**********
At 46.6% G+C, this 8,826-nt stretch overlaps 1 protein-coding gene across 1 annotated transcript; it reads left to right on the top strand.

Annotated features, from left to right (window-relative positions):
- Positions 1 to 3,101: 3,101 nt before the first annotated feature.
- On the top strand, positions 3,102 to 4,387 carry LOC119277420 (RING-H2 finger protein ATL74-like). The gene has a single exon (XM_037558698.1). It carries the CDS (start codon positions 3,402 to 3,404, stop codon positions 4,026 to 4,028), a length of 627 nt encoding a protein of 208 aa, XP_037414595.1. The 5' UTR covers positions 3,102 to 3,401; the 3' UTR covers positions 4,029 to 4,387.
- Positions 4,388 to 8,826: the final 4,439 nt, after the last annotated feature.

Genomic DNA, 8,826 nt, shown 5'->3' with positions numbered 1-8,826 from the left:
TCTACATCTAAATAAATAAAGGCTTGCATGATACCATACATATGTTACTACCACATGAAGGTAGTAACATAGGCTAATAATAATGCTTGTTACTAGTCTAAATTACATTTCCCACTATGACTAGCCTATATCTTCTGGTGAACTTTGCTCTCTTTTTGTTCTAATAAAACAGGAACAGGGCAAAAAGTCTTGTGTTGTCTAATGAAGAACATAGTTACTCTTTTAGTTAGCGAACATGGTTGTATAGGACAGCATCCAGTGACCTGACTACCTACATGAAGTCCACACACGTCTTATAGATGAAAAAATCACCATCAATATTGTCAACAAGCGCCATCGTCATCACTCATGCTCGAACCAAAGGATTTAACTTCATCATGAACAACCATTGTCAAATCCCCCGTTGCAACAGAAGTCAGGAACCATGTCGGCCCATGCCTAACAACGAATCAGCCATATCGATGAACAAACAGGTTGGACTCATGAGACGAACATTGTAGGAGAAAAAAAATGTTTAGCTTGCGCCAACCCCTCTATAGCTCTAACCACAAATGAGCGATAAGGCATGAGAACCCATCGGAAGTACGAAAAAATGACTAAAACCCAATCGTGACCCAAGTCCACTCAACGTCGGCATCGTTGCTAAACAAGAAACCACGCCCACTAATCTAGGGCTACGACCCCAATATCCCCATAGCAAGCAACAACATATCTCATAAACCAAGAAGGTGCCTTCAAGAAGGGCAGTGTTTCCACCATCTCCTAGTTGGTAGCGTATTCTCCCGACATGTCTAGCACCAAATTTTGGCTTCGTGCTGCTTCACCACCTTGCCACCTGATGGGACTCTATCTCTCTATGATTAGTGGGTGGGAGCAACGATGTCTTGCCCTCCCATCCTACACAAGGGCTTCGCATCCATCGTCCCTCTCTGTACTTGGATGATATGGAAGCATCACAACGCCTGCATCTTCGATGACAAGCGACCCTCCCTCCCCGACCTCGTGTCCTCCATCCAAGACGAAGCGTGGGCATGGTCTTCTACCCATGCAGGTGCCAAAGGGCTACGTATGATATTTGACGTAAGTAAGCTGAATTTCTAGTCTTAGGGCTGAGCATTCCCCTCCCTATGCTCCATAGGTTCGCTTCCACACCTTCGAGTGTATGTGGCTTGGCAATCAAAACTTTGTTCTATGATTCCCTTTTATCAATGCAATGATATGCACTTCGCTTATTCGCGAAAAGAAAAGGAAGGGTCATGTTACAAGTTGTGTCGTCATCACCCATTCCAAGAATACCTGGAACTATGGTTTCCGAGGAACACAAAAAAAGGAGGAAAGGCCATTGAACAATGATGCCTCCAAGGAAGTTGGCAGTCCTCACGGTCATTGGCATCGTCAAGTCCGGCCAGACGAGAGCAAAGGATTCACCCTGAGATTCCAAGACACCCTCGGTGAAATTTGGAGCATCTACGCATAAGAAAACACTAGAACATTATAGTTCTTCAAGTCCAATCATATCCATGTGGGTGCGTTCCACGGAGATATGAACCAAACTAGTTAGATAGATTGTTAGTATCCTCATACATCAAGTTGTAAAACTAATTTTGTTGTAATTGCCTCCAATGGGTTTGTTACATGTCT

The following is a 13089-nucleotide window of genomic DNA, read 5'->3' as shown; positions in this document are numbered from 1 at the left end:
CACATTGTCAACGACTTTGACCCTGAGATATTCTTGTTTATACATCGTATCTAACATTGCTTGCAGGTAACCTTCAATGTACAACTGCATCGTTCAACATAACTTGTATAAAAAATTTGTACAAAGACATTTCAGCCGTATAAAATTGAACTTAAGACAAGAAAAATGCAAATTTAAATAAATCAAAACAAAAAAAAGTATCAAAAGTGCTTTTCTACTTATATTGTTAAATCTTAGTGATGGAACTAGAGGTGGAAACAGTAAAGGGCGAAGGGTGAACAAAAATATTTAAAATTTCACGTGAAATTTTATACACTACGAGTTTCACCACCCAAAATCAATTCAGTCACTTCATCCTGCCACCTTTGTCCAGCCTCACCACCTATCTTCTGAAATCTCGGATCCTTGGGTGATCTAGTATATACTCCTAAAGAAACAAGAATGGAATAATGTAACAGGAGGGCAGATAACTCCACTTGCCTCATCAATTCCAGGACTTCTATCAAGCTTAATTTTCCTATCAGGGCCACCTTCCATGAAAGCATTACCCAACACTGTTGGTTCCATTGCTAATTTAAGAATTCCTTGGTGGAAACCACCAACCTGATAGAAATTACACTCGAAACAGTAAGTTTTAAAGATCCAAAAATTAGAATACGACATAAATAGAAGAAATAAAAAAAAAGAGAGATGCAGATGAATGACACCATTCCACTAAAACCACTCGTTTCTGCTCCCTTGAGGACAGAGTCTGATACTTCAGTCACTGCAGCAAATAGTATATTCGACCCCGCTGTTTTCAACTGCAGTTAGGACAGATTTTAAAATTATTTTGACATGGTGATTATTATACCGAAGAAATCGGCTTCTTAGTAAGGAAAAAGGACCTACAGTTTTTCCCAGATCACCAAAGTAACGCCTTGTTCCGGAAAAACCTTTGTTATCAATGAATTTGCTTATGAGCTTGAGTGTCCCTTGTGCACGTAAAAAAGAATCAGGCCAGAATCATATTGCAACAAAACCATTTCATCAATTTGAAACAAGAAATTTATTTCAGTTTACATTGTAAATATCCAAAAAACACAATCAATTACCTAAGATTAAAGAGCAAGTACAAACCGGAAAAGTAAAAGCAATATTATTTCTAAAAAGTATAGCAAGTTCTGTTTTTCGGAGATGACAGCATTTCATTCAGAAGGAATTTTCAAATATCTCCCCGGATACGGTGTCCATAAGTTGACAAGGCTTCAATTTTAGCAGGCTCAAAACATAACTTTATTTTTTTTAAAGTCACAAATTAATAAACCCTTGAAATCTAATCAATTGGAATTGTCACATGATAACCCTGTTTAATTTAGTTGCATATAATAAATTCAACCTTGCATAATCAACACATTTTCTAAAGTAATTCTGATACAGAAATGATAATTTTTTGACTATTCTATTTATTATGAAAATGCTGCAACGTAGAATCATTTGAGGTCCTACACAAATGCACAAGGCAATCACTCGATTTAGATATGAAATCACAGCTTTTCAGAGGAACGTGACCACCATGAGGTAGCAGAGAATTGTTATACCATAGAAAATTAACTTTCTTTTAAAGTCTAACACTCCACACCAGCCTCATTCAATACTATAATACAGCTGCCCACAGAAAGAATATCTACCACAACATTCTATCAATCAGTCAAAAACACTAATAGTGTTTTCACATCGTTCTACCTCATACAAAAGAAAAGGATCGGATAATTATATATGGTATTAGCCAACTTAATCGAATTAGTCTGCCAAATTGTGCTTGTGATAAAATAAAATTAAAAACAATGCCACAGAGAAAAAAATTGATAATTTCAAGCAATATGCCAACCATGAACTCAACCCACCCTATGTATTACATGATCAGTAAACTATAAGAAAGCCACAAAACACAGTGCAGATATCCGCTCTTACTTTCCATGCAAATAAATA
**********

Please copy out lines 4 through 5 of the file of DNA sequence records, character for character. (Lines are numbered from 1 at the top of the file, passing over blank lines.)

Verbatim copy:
- On the top strand, positions 3,102 to 4,387 carry LOC119277420 (RING-H2 finger protein ATL74-like). The gene has a single exon (XM_037558698.1). It carries the CDS (start codon positions 3,402 to 3,404, stop codon positions 4,026 to 4,028), a length of 627 nt encoding a protein of 208 aa, XP_037414595.1. The 5' UTR covers positions 3,102 to 3,401; the 3' UTR covers positions 4,029 to 4,387.
- Positions 4,388 to 8,826: the final 4,439 nt, after the last annotated feature.